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Book Chapter

Provenance of the Upper Cretaceous Nanaimo Group, British Columbia: Evidence from U-Pb Analyses of Detrital Zircons

By
Peter S. Mustard
Peter S. Mustard
Geological Survey of Canada, 100 West Pender Street, Vancouver, British Columbia, V6B 1R8, Canada
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Randall R. Parrish
Randall R. Parrish
Geological Survey of Canada, 601 Booth Street, Ottawa, Ontario, KIA 0E8, Canada
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Vicki McNicoll
Vicki McNicoll
Geological Survey of Canada, 601 Booth Street, Ottawa, Ontario, KIA 0E8, Canada
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Published:
January 01, 1995

Abstract:

The Nanaimo Group of southwest British Columbia overlies the Wrangellia terrain and the western Coast Belt and is in fault contact with the northwestern margin of the Cascades to the southeast. Generally interpreted as deposits of a Late Cretaceous forearc basin, a foreland basin model is preferred for the Nanaimo Group, in large part due to the recent recognition of major, westerly-directed thrust systems in the Coast Belt to the east and northwestern Cascades, coupled with new age constraints which indicate that thrusting in part overlaps with Nanaimo Group sedimentation. As a test of the foreland basin model, U-Pb ages of twenty-two detrital zircons from three formations of the Nanaimo Group provide new evidence about changing source areas with time for Nanaimo Group deposition. Zircons from the lower Campanian Extension and Protection Formations indicate that Coast Belt and San Juan thrust systems were the dominant source areas, and Wrangellia was not a major source of detritus. Submarine fan sandstone of the uppermost Gabriola Formation (Maastrichtian age) contains abundant detrital titanite, epidote, and zircon with ages as follows: Precambrian zircons, zircons of late Mesozoic age with Precambrian inheritance, concordant 87 Ma zircons, and a predominant 72–73 Ma population of zircons. These results indicate derivation from varied sources which may include the eastern Coast Belt (87 Ma), Paleozoic or late Precambrian sedimentary rocks (recycled Precambrian zircons), and a combination of the Idaho Batholith and Omineca Belt plutons (72–73 Ma grains and grains with inheritance). The Idaho Batholith as a possible source is consistent with the position of the basin prior to latest Cretaceous-(?)-Eocene transcurrent dextral faulting. Thus, the source areas for upper Nanaimo Group sediments were considerably more widespread than previously believed, suggesting that major fluvial drainage systems were active in the western Cordillera during the late Maastrichtian.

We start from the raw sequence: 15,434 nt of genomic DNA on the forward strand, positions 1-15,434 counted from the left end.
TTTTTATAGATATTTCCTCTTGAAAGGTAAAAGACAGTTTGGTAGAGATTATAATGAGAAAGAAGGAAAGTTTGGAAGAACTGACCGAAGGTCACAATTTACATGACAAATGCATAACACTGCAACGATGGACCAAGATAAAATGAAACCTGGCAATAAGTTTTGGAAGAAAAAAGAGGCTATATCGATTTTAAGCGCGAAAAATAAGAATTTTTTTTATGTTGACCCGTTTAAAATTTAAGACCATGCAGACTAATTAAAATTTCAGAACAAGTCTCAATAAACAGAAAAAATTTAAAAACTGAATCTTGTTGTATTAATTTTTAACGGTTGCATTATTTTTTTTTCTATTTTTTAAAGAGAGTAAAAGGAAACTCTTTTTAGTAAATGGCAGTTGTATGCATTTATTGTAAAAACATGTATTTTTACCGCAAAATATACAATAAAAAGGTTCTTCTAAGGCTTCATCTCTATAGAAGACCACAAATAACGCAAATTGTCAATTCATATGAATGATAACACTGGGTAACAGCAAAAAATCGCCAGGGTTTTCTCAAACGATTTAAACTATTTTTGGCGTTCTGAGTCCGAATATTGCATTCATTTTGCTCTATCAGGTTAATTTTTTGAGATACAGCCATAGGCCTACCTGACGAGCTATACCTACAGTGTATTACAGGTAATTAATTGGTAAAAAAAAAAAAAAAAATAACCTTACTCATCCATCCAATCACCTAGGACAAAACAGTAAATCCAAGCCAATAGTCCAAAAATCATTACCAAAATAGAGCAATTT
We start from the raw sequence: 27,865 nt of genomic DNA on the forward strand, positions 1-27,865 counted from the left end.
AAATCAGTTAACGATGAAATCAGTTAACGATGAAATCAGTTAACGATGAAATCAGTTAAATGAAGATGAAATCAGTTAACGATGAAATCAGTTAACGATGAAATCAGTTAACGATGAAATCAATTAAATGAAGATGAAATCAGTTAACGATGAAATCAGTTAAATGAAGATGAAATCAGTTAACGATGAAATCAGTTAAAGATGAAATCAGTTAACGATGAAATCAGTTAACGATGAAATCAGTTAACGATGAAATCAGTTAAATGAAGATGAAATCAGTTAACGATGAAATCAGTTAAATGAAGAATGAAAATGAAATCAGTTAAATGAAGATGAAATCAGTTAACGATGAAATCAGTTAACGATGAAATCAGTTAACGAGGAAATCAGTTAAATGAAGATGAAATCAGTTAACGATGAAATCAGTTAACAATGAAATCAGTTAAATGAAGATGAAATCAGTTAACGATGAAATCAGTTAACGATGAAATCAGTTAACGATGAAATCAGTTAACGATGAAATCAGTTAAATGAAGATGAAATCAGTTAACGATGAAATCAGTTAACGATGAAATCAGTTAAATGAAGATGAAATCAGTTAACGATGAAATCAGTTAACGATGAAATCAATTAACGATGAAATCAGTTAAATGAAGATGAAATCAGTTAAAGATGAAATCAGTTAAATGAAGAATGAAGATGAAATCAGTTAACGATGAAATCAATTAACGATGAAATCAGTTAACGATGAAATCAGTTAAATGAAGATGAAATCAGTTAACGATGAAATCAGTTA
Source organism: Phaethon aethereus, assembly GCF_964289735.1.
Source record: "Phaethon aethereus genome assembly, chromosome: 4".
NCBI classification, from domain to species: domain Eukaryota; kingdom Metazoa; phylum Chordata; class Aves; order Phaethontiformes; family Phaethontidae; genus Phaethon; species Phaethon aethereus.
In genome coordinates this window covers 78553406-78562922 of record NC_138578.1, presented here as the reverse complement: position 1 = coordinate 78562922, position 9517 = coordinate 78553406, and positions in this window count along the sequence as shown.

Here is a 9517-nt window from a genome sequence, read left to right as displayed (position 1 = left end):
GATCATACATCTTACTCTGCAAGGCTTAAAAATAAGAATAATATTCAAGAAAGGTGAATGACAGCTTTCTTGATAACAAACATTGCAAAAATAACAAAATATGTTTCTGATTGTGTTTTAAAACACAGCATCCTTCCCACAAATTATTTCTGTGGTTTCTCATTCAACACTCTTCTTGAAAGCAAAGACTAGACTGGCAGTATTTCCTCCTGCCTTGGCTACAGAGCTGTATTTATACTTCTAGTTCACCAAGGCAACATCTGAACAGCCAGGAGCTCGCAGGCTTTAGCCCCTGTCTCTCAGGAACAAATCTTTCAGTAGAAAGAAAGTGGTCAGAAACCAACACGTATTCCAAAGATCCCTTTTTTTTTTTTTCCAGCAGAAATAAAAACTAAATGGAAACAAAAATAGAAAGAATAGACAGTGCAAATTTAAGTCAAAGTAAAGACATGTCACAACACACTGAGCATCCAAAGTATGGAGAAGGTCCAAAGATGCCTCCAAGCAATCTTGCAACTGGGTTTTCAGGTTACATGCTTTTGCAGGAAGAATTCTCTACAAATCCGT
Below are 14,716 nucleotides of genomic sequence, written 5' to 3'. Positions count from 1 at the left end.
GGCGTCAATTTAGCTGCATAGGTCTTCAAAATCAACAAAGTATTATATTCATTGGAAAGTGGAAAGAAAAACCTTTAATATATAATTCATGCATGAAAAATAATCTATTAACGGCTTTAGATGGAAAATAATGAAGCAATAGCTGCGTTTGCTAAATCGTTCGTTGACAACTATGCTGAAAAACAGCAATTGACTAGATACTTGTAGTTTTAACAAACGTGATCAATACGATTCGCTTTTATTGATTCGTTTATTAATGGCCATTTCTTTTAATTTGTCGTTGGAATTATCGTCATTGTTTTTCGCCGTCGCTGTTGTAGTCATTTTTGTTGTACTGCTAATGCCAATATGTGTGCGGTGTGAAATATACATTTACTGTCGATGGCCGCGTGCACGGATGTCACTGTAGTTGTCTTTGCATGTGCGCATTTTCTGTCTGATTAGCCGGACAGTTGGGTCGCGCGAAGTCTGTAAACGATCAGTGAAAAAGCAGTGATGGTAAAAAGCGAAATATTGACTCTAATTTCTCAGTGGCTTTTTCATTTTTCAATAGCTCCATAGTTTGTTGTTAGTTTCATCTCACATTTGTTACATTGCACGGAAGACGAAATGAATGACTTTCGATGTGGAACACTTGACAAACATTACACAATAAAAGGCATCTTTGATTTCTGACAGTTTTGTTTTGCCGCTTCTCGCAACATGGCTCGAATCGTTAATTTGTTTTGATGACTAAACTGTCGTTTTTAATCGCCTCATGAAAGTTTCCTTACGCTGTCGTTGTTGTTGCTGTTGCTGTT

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Contents

SEPM Special Publication

Stratigraphic Evolution of Foreland Basins

Steven L. Dorobek
Steven L. Dorobek
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Gerald M. Ross
Gerald M. Ross
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SEPM Society for Sedimentary Geology
Volume
52
ISBN electronic:
9781565761766
Publication date:
January 01, 1995

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